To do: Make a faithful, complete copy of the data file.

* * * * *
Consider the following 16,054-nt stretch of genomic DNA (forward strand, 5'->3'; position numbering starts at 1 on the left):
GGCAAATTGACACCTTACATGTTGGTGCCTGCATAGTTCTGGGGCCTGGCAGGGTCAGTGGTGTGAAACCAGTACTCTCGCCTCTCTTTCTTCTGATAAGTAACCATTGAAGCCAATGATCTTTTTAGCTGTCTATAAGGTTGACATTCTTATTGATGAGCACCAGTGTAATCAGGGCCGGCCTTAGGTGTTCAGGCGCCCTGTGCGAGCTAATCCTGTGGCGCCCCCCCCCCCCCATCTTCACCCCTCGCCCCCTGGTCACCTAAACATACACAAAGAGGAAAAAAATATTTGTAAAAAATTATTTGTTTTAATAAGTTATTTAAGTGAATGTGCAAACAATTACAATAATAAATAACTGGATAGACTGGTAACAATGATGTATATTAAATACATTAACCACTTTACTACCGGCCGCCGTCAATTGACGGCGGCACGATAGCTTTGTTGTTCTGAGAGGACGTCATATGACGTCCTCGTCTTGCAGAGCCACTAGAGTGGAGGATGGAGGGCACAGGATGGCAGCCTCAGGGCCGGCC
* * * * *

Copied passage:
Consider the following 16,054-nt stretch of genomic DNA (forward strand, 5'->3'; position numbering starts at 1 on the left):
GGCAAATTGACACCTTACATGTTGGTGCCTGCATAGTTCTGGGGCCTGGCAGGGTCAGTGGTGTGAAACCAGTACTCTCGCCTCTCTTTCTTCTGATAAGTAACCATTGAAGCCAATGATCTTTTTAGCTGTCTATAAGGTTGACATTCTTATTGATGAGCACCAGTGTAATCAGGGCCGGCCTTAGGTGTTCAGGCGCCCTGTGCGAGCTAATCCTGTGGCGCCCCCCCCCCCCCATCTTCACCCCTCGCCCCCTGGTCACCTAAACATACACAAAGAGGAAAAAAATATTTGTAAAAAATTATTTGTTTTAATAAGTTATTTAAGTGAATGTGCAAACAATTACAATAATAAATAACTGGATAGACTGGTAACAATGATGTATATTAAATACATTAACCACTTTACTACCGGCCGCCGTCAATTGACGGCGGCACGATAGCTTTGTTGTTCTGAGAGGACGTCATATGACGTCCTCGTCTTGCAGAGCCACTAGAGTGGAGGATGGAGGGCACAGGATGGCAGCCTCAGGGCCGGCC